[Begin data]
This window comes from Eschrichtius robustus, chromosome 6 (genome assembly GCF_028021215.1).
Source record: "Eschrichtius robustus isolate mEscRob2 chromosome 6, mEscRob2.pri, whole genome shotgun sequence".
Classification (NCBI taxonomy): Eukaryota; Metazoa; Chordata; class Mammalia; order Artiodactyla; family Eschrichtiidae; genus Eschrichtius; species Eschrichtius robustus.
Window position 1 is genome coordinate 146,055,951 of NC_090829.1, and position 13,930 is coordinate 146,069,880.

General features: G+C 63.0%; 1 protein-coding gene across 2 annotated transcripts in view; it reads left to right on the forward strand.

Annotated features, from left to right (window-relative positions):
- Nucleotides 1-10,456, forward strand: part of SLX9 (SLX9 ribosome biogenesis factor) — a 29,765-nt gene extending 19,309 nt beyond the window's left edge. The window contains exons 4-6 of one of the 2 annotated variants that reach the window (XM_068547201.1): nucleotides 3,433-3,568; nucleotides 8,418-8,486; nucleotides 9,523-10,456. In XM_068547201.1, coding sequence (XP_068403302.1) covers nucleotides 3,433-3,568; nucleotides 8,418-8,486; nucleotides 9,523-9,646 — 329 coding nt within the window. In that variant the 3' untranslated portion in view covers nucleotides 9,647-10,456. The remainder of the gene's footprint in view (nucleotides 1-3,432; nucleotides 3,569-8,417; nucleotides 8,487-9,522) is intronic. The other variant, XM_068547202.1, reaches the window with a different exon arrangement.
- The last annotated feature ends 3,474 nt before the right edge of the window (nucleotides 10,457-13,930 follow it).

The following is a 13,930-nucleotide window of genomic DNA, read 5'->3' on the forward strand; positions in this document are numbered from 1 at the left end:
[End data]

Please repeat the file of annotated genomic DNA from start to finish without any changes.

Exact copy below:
This window comes from Eschrichtius robustus, chromosome 6 (genome assembly GCF_028021215.1).
Source record: "Eschrichtius robustus isolate mEscRob2 chromosome 6, mEscRob2.pri, whole genome shotgun sequence".
Classification (NCBI taxonomy): Eukaryota; Metazoa; Chordata; class Mammalia; order Artiodactyla; family Eschrichtiidae; genus Eschrichtius; species Eschrichtius robustus.
Window position 1 is genome coordinate 146,055,951 of NC_090829.1, and position 13,930 is coordinate 146,069,880.

General features: G+C 63.0%; 1 protein-coding gene across 2 annotated transcripts in view; it reads left to right on the forward strand.

Annotated features, from left to right (window-relative positions):
- Nucleotides 1-10,456, forward strand: part of SLX9 (SLX9 ribosome biogenesis factor) — a 29,765-nt gene extending 19,309 nt beyond the window's left edge. The window contains exons 4-6 of one of the 2 annotated variants that reach the window (XM_068547201.1): nucleotides 3,433-3,568; nucleotides 8,418-8,486; nucleotides 9,523-10,456. In XM_068547201.1, coding sequence (XP_068403302.1) covers nucleotides 3,433-3,568; nucleotides 8,418-8,486; nucleotides 9,523-9,646 — 329 coding nt within the window. In that variant the 3' untranslated portion in view covers nucleotides 9,647-10,456. The remainder of the gene's footprint in view (nucleotides 1-3,432; nucleotides 3,569-8,417; nucleotides 8,487-9,522) is intronic. The other variant, XM_068547202.1, reaches the window with a different exon arrangement.
- The last annotated feature ends 3,474 nt before the right edge of the window (nucleotides 10,457-13,930 follow it).

The following is a 13,930-nucleotide window of genomic DNA, read 5'->3' on the forward strand; positions in this document are numbered from 1 at the left end: